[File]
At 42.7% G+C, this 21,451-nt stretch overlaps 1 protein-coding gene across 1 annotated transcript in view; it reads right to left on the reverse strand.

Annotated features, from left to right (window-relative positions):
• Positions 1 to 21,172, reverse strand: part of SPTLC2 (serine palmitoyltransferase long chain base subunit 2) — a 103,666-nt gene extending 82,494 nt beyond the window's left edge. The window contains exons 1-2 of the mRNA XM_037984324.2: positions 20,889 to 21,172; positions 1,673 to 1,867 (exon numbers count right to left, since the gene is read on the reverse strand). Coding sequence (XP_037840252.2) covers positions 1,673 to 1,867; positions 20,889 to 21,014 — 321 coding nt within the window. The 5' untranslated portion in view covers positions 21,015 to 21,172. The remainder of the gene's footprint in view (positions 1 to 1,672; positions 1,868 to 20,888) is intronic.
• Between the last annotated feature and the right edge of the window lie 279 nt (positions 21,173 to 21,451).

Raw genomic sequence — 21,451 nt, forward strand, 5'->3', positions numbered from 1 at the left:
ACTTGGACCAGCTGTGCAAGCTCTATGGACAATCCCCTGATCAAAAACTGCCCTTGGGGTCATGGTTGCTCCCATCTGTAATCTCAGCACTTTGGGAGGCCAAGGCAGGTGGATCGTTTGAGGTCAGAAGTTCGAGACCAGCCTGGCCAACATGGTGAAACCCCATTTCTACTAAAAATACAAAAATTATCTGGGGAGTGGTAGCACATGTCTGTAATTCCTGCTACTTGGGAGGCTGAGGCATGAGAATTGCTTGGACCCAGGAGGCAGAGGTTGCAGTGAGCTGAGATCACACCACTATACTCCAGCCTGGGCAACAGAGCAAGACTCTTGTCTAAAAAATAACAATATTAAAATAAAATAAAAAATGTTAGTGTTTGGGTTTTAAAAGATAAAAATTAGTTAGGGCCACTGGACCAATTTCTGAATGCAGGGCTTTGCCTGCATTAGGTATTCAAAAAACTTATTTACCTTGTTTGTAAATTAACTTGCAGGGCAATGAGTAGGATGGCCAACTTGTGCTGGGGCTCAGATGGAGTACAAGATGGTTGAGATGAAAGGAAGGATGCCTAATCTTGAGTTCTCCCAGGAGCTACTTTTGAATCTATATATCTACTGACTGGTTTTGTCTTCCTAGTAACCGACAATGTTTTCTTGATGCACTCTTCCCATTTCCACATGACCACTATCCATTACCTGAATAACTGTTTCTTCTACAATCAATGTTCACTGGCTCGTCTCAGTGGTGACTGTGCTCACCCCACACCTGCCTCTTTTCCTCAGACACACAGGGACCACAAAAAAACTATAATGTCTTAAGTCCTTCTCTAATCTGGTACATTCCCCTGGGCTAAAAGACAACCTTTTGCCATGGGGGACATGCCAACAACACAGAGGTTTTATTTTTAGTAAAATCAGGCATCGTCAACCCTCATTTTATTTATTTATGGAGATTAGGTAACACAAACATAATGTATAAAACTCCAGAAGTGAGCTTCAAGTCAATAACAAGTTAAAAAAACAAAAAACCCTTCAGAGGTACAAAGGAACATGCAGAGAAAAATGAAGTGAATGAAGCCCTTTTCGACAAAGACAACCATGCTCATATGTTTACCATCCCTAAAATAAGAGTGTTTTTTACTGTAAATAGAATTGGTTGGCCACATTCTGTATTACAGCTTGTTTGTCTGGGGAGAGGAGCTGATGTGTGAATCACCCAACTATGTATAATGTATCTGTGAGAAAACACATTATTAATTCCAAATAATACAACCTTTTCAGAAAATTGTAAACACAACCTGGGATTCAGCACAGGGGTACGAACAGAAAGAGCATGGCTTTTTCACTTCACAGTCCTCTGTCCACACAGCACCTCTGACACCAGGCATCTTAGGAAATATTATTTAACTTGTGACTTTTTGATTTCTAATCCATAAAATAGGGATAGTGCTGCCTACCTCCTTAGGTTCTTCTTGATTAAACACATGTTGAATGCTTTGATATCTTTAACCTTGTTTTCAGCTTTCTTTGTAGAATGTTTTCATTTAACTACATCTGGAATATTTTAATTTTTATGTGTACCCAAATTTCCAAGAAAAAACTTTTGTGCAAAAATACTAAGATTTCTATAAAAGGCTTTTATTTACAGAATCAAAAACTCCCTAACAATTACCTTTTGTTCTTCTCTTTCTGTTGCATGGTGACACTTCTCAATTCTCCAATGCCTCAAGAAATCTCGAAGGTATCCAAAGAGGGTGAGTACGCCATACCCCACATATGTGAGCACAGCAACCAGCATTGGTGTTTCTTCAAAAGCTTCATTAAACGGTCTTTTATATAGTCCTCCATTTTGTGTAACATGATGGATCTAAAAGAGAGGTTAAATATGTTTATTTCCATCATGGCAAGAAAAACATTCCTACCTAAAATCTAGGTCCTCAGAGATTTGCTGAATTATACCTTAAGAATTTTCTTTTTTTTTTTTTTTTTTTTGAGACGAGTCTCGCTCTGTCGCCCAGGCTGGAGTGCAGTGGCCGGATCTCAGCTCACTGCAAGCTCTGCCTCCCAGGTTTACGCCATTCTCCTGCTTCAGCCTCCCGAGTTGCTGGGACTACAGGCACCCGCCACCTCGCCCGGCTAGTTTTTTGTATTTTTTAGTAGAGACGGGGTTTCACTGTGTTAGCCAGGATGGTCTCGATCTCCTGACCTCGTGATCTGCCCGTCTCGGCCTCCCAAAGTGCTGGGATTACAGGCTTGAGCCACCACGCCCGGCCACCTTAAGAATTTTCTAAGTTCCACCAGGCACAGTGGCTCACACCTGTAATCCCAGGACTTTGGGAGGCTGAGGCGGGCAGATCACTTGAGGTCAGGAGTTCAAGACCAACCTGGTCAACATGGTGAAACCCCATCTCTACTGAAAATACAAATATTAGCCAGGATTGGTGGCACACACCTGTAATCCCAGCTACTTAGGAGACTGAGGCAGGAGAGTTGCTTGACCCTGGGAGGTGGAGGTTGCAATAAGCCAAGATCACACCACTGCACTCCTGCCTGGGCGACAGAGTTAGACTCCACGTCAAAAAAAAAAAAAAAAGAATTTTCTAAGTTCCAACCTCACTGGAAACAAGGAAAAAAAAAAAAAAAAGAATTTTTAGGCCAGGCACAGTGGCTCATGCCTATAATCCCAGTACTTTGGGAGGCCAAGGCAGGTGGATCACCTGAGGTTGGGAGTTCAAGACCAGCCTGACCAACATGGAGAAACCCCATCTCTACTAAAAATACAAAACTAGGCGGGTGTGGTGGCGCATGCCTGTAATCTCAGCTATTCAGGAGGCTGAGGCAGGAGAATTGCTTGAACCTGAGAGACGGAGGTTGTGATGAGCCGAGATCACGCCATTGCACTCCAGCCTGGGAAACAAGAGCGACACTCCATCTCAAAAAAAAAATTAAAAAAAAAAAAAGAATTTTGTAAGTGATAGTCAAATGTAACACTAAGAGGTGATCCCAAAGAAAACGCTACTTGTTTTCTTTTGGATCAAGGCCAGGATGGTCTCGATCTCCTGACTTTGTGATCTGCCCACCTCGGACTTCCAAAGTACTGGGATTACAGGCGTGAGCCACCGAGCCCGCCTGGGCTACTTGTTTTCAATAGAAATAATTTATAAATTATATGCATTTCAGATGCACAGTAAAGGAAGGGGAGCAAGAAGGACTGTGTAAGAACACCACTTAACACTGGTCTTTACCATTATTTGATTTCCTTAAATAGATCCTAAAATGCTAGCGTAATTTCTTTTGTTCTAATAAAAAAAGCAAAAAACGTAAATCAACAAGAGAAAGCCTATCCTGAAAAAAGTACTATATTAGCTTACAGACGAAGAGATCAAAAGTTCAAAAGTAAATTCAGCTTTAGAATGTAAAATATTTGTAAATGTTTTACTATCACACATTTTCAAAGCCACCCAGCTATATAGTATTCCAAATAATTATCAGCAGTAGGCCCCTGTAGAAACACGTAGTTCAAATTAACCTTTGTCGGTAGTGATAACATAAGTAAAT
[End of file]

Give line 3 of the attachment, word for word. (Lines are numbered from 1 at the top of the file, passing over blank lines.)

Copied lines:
• Positions 1 to 21,172, reverse strand: part of SPTLC2 (serine palmitoyltransferase long chain base subunit 2) — a 103,666-nt gene extending 82,494 nt beyond the window's left edge. The window contains exons 1-2 of the mRNA XM_037984324.2: positions 20,889 to 21,172; positions 1,673 to 1,867 (exon numbers count right to left, since the gene is read on the reverse strand). Coding sequence (XP_037840252.2) covers positions 1,673 to 1,867; positions 20,889 to 21,014 — 321 coding nt within the window. The 5' untranslated portion in view covers positions 21,015 to 21,172. The remainder of the gene's footprint in view (positions 1 to 1,672; positions 1,868 to 20,888) is intronic.